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4 Of The Worst Foods for Weight Loss

By Elisa - Jenny Craig

If the number on the scale isn’t budging, there may be a few foods and drinks that are undermining your weight loss goals. Added sugars, seemingly healthy snacks, and empty calories hidden in after work cocktails could be slowing down your progress. Read on to learn about four of the worst foods for weight loss.

1. GranolaWorstFoods_Granola.jpg

While it certainly sounds healthy, pouring yourself a bowl full of granola in the morning may not be the best way to wake up. While there are various types of granola, generally, this high-calorie cereal is usually low in fiber and high in sugar and can contain up to 600 calories in just one cup.1

 

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Try This: Instead of filling up your breakfast bowl with granola, try enjoying a nonfat Greek yogurt sprinkled with fresh berries. If you want a similar crunch, sprinkle a few heart-healthy nuts, such as almonds or walnuts on top. The combination of protein and fiber will help you feel satisfied and may keep you from reaching for a snack shortly after breakfast.

 

Another great option: Jenny Craig Cranberry Almond Cereal. Featuring whole grain rolled oats and served in the perfect portion, you can still enjoy a crunchy cereal without the extra calories.

 

2. Dried FruitWorstFoods_DriedFruit.jpg

Your mom was right–you should eat your fruit and vegetables; however, you should also avoid snacking on dried fruit and stick to the fresh kind. Although dried fruit still contains most of the vitamins and nutrients found in its fresh counterpart, this snack is typically calorie-dense since all of the water is removed and can be packed with added sugar.2 A simple example: eating a grape vs. a raisin. Although they're the same fruit, eating a handful of grapes will likely fill you up quicker than the raisins. You'd have to eat more raisins to feel just as satiated. And since dried fruit can taste as sweet as candy, it can be easy to eat more than the recommended serving size.

 

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Try This: Grab some watermelon, an apple or a handful of fresh berries when your sweet tooth calls. Not only will the fiber help fill you up, but the water content is a great way to help your body stay hydrated.3

3. SodaWorstFoods_Soda.jpg

It’s a habit that can be hard to kick–but soda can interfere with your weight loss goals. According to WebMD, the problem usually stems from excess consumption of the sugary beverage and how quickly the extra calories can add up.4 And while most of us know sodas aren’t great for our health, the average adult consumes around 145 calories a day from sugar-sweetened beverages, such as soda.5

 

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Try This: If you can’t give up the bubbles, stock up on unsweetened flavored soda water, or make infused water with fresh fruit to add a light, sweet flavor.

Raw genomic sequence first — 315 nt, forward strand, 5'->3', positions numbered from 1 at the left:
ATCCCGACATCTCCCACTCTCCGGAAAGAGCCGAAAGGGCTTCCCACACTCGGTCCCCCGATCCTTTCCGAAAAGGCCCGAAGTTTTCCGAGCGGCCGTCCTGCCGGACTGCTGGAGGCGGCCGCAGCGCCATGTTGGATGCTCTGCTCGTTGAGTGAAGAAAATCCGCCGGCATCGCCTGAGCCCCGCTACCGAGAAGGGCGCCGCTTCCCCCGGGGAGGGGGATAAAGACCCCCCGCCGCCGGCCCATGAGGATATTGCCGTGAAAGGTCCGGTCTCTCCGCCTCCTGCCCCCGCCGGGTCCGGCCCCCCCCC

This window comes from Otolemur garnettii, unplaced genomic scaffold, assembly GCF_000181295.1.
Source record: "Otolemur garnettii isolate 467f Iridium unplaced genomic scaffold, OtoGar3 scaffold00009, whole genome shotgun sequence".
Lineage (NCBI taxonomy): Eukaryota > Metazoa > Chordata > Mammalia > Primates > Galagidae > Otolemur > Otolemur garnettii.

4. AlcoholWorstFoods_Alcohol.jpg

Not only can excessive consumption of adult beverages damage your liver, heart, and immune system6, but that nightly glass of wine or a weekly happy hour with friends could also be impairing your weight loss goals. Alcoholic beverages can be chalk full of empty calories that can add up quickly, especially with the sugar-laden mixers most cocktails contain. The good news is that cutting out 250 calories worth of wine a night (subsequently eliminating nearly 2,000 calories each week), you could almost lose a pound without doing much else.6

 

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Try This: Opt for flavored sparkling water or kombucha to enjoy something flavorful alongside your meal without the empty calories. If you’re at a happy hour, ask for a lemon or lime in your water—you can still enjoy the company of your friends while sipping a hydrating beverage!

 

Are you ready to try a weight loss program with balanced, healthy meals that still lets you enjoy your favorite foods? Contact Jenny Craig to book your free appointment to get started!

 

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Sources:

[1] Rope, Kate. “7 Secretly Unhealthy Foods.” Real Simple, www.realsimple.com/health/nutrition-diet/healthy-eating/secretly-unhealthy-foods.

[2] http://igrow.org/healthy-families/health-and-wellness/dried-fruit-facts/

[3] https://www.health.com/health/gallery/0,,20709014,00.html

[4] Magee, Elaine. “How Can I Stop Drinking So Much Soda?” WebMD, WebMD, www.webmd.com/diet/features/how-can-i-stop-drinking-so-much-soda#1.

[5] https://www.cdc.gov/nutrition/data-statistics/sugar-sweetened-beverages-intake.html

[6] Rappold, R. Scott. “Should You Stop Drinking?” WebMD, WebMD, 16 Mar. 2016, www.webmd.com/diet/news/20160316/stop-drinking-alcohol#1.

 

Edited by Elisa - Jenny Craig


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